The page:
The Casual Blog

Tag: Nikon D3200

Art, technology, and our bedroom v. 2.0

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I saw a story this week about the predictions of various tech company execs as to developments in 2013. The most interesting one to me was that 2013 would be the year of art. The prediction was that the coming year should bring a shift in which technology begins to enable a new creativity.

It struck me as unlikely that we’d see such a major cultural shift this year, but I liked the idea of focusing on how technology might advance creativity. Clearly, it sometimes does the opposite. Television, for example, has on balance surely made us duller, and I worry that Facebook may be no better. But the internet opens a vast number of possibilities, and the tools and portals keep improving.

A case in point: one of my 2012 projects was to learn to draw on my iPad. I found the tools I tried awkward and glitchy. The line would be flowing fine and then for no apparent reason stop working, and need to be reset. Frustrating. I put that endeavor aside for the time being. But the prospect of an amazingly convenient and flexible drawing tool with all the convenience of a tablet is close, if it’s not here already.

As regular readers have heard, I’ve been experimenting with digital photography in recent months. My hope was that with my entry-level DSLR (a Nikon D3200), I might find expressive possibilities that exceeded those of my trusty-but-inflexible Canon point-and-shoot. In any event, getting new equipment tends to inspire new efforts. This is, of course, a slippery slope — it’s possible to shovel a lot of money out the door on fantastic lenses and other equipment without realizing much of an artistic ROI — but so far I’ve kept equipment urges under control, and I’ve made some images I liked.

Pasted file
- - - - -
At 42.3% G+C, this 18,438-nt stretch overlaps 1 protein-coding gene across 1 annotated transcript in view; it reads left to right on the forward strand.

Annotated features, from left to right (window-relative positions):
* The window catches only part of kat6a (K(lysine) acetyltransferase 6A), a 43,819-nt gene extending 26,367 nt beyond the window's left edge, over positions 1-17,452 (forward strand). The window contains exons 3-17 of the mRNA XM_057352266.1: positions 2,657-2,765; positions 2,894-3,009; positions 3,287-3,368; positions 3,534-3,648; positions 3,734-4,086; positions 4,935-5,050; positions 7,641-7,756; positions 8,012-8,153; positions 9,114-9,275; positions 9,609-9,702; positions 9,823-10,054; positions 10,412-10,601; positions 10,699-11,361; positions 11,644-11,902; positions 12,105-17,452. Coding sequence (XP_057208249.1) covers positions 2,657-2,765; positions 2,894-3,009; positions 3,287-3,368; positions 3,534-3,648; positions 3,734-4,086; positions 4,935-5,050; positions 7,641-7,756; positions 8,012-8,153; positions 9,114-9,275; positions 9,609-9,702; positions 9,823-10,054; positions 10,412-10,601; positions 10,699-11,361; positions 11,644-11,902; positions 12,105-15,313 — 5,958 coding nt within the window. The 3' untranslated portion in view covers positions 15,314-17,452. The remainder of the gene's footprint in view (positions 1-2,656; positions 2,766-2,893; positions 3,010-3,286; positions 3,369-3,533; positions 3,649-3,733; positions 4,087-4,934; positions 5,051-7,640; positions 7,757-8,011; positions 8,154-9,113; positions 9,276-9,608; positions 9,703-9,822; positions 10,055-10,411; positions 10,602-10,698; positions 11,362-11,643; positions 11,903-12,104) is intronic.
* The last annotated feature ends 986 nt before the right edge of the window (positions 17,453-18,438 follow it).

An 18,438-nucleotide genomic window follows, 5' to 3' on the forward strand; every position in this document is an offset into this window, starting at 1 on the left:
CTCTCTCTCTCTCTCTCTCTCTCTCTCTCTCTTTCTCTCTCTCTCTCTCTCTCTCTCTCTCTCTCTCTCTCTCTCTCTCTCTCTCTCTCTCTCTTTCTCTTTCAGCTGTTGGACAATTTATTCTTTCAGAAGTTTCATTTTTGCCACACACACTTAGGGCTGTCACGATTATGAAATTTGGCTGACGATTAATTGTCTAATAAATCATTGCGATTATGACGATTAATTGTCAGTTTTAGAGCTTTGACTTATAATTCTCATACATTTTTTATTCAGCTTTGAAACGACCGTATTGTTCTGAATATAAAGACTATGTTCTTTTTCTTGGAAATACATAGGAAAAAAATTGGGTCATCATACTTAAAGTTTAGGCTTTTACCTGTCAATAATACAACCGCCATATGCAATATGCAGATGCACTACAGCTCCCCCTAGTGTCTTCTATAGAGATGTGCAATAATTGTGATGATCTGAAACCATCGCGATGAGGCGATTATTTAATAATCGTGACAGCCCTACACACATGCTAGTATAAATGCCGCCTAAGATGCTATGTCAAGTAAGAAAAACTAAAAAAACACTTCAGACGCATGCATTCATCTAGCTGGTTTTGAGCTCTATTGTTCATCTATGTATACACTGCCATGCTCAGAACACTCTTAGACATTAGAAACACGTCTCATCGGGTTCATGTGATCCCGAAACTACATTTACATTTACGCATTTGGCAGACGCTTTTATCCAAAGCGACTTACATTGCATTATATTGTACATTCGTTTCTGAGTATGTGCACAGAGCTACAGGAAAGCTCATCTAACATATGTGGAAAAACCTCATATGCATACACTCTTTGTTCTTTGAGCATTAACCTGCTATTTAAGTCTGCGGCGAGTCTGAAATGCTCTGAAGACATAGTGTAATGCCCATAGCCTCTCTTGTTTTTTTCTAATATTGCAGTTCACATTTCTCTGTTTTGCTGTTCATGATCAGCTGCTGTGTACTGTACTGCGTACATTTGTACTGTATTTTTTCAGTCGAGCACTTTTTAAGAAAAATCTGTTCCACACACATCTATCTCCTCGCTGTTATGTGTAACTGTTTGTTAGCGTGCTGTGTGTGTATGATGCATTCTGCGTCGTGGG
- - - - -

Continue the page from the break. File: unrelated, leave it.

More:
Lately I’ve been focusing more on what to do with those images Again, technology is expanding the possibilities. I’ve been experimenting with Photoshop Elements to tweak them, and with Flickr and Dropbox for storing and sharing them. Some I’ve shared in this blog. Sally gave me my first digital photo display frame for Christmas, and I set it up with a slide show of my images from our Christmas diving trip to the Turks and Caicos. I’ve been turning it on when I sit down for breakfast, and getting a quick taste of the remarkable beauty of the reefs.

Rita Tiller in bedroom v. 2.0

Rita Tiller in bedroom v. 2.0

Last week I took on a bit of a retro project. In the fall, we engaged Blair Sutton, an interior designer, to help us re-do our bedroom, which had a traditional look that didn’t work with the rest of the space. Blair somehow took our vague concepts and came up with a design that was contemporary but also relaxed and calming. She is truly an artist. One of her ideas concerned the space on the wall over the bed.

She proposed three frames from Pottery Barn hung side by side to be filled with small images of our creation. I’d been thinking for a while about getting some of my own images on our walls, but it never got high enough in the priority queue until Blair’s directive. I took the triptych as a challenge, and though it took a while, it finally got me focussed.

Eventually I picked three images from the Turks and Caicos set (two of which I previously published here) and took them to Rite Aid drugstore to print. (There turned out to be a small learning curve on this. I actually had to take them in twice, because I didn’t get them in an acceptable format the first time.) Anyhow, the prints turned out fine, and Sally volunteered to do the framing. We were both happy with the results, and enjoyed the collaborative process.